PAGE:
The Hollywood office market fared slightly better in the fourth quarter than the third, though a quick glance at the numbers might have one believe otherwise.
At 22.7 percent, the vacancy was six-tenths of a point higher than in the third quarter, though still much improved over the year-earlier period, when it stood at 25 percent. More than 13,000 square feet were also put back on the market for the second quarter in a row, according to data from Jones Lang LaSalle Inc.
But even as vacancy rates rose slightly, so too did rents. Average asking rents for Class A office space were at $2.94 in the fourth quarter, up 16 cents from $2.78 in the third quarter.
Nicole Mihalka at Jones Lang LaSalle said she expected Hollywood rents to keep rising.
“We’re going to see them go back up to 2006 levels pretty soon,” she said.
John Tronson, a principal in Los Angeles with Avison Young Inc., said Hollywood office real estate is benefiting from restaurants and hotels moving into the area.
“In general what’s happening is Hollywood is establishing itself as a really desirable office market,” he said. “That has not been the case over the last 20 years. It’s getting better because more amenities are coming in.”
A handful of mixed-use developments under construction in Hollywood promise to bring more retail and restaurants to the area, including Blvd 6200, a project that began in 2005 and finally broke ground in October. Approvals held up the development for several years. High-rise project Sunset Gordon and the L.A. campus for Emerson College both broke ground last spring and are well under way.
Tronson said the demographics of business owners looking to lease office space in Hollywood have changed, too, especially as the entertainment industry embraces technology.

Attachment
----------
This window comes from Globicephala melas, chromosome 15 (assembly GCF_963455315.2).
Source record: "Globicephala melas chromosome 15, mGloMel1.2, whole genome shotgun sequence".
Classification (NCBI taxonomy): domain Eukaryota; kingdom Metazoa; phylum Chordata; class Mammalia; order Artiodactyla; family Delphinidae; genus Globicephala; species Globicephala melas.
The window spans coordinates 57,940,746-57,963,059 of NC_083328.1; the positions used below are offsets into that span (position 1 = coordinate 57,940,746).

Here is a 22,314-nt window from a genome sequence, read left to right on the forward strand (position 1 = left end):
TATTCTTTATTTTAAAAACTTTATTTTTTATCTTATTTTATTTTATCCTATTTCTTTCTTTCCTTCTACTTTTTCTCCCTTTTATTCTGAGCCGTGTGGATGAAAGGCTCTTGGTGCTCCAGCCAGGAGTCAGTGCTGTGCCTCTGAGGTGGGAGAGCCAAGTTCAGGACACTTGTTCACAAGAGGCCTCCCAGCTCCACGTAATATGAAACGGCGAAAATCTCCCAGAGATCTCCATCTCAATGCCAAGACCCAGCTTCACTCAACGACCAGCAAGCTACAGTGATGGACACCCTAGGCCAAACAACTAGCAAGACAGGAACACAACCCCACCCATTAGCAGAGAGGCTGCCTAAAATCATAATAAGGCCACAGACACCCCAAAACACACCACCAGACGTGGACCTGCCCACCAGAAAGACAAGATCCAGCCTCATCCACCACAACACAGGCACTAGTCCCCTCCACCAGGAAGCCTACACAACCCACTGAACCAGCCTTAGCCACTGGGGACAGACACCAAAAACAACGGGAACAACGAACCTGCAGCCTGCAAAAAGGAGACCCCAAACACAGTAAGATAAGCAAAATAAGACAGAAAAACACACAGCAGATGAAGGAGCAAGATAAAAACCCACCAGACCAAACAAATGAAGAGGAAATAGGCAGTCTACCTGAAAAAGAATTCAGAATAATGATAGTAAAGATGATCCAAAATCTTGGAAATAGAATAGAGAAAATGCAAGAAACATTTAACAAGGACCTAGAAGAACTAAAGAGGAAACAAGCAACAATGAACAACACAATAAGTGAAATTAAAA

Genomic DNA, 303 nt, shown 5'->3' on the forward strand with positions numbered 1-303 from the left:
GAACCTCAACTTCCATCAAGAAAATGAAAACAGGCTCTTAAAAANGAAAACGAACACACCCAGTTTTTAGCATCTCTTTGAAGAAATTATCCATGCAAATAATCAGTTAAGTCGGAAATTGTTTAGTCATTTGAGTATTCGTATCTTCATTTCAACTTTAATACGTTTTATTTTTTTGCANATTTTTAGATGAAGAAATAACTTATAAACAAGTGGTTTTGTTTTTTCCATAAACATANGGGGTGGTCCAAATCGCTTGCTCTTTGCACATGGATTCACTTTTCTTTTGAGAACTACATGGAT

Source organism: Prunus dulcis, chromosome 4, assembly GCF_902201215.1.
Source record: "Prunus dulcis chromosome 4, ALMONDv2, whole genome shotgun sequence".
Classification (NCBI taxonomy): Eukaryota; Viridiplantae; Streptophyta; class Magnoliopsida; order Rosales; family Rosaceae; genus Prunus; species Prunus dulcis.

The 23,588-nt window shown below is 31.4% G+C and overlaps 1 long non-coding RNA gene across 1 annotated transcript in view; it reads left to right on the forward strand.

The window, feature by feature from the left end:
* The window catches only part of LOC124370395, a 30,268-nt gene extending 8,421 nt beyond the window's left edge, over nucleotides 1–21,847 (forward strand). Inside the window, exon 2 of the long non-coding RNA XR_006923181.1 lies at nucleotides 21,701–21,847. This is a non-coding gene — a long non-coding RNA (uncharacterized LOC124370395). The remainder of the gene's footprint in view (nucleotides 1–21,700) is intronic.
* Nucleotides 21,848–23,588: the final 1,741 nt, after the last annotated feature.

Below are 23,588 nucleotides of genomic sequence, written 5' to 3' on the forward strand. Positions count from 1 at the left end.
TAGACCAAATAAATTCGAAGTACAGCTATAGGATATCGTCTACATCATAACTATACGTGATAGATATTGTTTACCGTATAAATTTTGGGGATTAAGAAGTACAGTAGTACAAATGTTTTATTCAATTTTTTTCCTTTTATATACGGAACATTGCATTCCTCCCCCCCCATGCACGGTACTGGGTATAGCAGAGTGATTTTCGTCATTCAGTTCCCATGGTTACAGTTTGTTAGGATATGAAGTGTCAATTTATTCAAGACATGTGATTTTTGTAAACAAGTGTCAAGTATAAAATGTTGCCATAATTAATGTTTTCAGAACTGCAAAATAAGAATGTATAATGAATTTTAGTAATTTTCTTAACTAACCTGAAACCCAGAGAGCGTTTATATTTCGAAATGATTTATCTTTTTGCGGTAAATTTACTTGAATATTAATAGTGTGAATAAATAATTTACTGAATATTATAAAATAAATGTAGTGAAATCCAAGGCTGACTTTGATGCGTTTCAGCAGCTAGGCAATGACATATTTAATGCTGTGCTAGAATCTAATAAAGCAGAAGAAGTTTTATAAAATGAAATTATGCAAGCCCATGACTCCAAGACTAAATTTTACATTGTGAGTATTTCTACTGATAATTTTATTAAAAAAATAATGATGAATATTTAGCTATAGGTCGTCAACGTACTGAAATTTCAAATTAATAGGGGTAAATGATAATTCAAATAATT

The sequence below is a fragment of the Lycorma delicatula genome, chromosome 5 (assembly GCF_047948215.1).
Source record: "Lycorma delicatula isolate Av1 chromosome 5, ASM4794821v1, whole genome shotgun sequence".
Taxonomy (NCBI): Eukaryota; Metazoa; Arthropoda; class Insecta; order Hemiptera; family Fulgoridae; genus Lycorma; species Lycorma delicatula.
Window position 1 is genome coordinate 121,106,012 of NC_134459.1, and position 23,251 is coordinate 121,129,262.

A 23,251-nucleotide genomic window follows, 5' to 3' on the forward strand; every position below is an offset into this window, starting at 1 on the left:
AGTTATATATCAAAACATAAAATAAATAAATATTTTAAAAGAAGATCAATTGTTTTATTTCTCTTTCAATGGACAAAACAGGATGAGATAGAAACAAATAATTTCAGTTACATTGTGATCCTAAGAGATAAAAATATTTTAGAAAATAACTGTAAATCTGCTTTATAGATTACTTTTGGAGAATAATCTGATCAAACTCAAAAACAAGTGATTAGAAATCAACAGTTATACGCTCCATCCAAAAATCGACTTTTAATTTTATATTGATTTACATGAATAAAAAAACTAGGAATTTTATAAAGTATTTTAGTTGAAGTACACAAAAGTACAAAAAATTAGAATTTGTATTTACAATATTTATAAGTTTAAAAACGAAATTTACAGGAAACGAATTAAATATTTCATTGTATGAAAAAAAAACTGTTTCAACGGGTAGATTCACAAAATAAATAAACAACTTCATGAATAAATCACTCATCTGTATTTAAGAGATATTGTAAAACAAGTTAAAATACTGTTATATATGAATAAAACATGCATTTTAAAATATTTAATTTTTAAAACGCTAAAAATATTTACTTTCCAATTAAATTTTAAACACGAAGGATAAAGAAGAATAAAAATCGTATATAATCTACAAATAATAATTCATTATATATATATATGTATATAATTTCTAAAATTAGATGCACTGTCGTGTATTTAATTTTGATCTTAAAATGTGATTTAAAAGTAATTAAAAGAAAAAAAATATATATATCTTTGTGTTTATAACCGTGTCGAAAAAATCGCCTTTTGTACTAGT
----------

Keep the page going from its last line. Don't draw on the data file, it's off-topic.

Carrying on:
“There’s a larger percentage of younger people who are owning and operating businesses now,” he said. “They’re the decision-makers, and young people like Hollywood. They like to walk; they don’t mind taking public transportation. They like the sort of grunge factor of Hollywood.”
Mihalka said landlords have noticed the demographic shift and are doing more now to attract a new generation of creative tenants.
“Landlords are exposing the ceilings, polishing the concrete and creating the kinds of collaborative meeting spaces this tenant tends to prefer,” she said.
– Bethany Firnhaber
Century City developer Clarett West Development and DLJ Real Estate Capital Partners broke ground on Blvd 6200, a $500 million mixed-use complex spanning 7.3 acres north and south of Hollywood Boulevard a block east of Vine Street. The six-story development, in the works since 2005, will house 1,035 apartments and 175,000 square feet of retail space.
West L.A. real estate investment firm Kilroy Realty Corp. purchased Columbia Square, a 121,000-square-foot office building at 6121 Sunset Blvd., from New York real estate investment firm iStar Financial Inc. Kilroy plans to spend $300 million to update the building and develop another 550,000 square feet for offices, residences and shops.
Miami-based condo developer Crescent Heights bought the Hollywood Palladium at 6215 Sunset Blvd. for $55 million from owner LSREF 2 Clover Property 4, a limited liability corporation controlled by Dallas’ Lone Star Funds. The 58,822-square-foot music venue has a 20-year lease with Live Nation Entertainment Inc. through 2027.
El Royale Apartments LP sold the historic 106,000-square-foot building at 450 N. Rossmore Ave. to Kamran Hakim for $29.5 million. The 12-story complex, built in 1929, was designed by William Douglas Lee of Chateau Marmont fame. Rents average about $3,500 a month.
Touchstone Pictures signed a two-year lease for the entire third floor of the El Capitan Theatre at 6838 Hollywood Blvd. for use by “Jimmy Kimmel Live.” Rent for the 6,400-square-foot space was $2.95 a foot. The show now occupies four floors of the theater.
For reprint and licensing requests for this article, CLICK HERE.
Stories You May Also Be Interested In
- Rents Rise in Hollywood as ‘Good Stuff’ Attracts Premium Prices
- HOLLYWOOD: Entertainment Industry Tenants Key to Helping Market Stabilize
- Flood of Small Leases Ends Yearlong Run of Rising Vacancies
- Market Gives Back Space But Landlords Still Hike Up Rents
- Hollywood: Rising Rents Expected to Stick Around After More Space Opens
- Technology, Entertainment Firms Take Leading Roles in Comeback
- Tenants Continue to Snap Up Office Space as Rental Rates Rise
- Rise in Vacancies Belies Rapid Loss of Commercial Buildings